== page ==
Friday, November 05, 2010

English Channel swim crossings may be banned!

The French have never been too thrilled with English Channel crossings since the English Channel maybe one of the most busiest sea lanes in the world. Consequently, they feel the economics of having their shared channel remain free and clear from collisions and accidents mitigates any fundraising opportunities or ferry boat fees.

The article mentions that as many as 500 ships travel through the channel each day at speeds of 25-knots or so and that these container ships take about a mile to stop. The obvious concerns sited are potential collisions between boats and swimmers.

I do believe their concerns for 21-years ago they banned channel crossings from their side which illustrates an antagonism towards the swim rather than any sort of political or economic machinations.

From the Guardian:

"... Danish company DFDS, which runs a service between Dover and Dunkirk, wants the Maritime and Coastguard Agency to oversee swims instead of the Channel Swimming and Piloting Federation and the Channel Swimming Association.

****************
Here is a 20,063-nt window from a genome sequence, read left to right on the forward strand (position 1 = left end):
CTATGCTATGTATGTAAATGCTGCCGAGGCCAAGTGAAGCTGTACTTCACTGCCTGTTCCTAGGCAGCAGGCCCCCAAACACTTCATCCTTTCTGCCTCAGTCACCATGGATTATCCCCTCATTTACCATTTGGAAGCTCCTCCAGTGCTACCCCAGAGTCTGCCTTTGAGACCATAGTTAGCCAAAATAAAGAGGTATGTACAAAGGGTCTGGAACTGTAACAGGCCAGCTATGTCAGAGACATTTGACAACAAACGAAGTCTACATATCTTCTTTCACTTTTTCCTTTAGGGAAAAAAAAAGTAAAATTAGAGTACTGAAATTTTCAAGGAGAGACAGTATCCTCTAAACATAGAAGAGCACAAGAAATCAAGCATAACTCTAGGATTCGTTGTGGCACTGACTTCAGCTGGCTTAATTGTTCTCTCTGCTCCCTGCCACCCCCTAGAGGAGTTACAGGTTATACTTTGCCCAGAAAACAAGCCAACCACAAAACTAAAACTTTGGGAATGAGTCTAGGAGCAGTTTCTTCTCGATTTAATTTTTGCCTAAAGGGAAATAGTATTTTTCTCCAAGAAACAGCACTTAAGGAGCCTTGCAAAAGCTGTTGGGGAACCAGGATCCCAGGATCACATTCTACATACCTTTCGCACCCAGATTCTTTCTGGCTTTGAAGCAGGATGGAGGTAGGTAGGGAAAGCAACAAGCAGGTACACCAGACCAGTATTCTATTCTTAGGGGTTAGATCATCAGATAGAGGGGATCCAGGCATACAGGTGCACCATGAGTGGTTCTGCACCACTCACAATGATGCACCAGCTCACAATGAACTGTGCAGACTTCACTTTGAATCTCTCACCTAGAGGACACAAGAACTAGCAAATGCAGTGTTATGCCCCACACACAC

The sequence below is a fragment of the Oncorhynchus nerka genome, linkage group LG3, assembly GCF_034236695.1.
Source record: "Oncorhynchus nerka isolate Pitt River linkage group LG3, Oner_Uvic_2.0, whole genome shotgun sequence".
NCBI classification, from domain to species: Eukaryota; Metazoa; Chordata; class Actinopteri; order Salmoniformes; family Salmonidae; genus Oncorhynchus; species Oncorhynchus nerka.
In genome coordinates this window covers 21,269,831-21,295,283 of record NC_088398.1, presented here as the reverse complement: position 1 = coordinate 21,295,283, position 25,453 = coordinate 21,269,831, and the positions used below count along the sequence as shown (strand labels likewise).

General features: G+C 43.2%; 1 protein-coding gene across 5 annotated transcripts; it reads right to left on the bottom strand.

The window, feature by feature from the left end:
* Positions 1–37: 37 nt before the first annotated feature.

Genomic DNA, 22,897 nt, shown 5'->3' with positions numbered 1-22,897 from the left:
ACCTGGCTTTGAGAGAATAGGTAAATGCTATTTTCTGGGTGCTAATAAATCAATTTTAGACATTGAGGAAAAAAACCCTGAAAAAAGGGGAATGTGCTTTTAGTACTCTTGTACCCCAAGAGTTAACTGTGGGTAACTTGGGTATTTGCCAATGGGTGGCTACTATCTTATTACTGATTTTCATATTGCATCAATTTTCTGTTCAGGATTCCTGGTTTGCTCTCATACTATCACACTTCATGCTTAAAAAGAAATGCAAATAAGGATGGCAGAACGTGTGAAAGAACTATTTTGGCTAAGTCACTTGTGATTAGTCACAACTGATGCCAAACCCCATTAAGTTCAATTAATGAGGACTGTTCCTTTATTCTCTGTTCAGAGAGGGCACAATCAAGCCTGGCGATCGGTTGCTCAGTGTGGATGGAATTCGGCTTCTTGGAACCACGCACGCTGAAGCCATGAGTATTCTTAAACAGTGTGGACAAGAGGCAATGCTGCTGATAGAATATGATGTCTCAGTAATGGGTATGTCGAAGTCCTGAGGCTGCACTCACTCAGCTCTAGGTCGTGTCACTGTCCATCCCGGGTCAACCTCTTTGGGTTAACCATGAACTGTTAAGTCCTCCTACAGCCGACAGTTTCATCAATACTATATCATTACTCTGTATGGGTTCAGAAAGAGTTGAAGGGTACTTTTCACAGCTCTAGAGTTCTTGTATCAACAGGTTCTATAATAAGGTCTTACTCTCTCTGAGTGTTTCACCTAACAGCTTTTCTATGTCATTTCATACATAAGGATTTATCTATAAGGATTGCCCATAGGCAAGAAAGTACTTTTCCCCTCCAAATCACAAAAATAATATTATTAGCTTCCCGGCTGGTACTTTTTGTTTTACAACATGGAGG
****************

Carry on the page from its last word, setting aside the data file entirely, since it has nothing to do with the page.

"We are concerned these crossings are unregulated and growing at an expedient rate. We would like to see it regulated by the MCA," said DFDS passenger director Chris Newey.

The company's concerns will be echoed by Deputy director of the French Coastguard Jean-Christophe Burving in a BBC documentary tomorrow, Inside Out South East, in which he calls for the swimming route to be banned entirely, according to the BBC. ..."

A container ship can costs as much as $50,000 a day to rent when the economy is humming to probably about $10,000 today. No one wants an accident. I think will careful permitting and mass, staggered, start I am sure something could be worked out for swimmers and the French.

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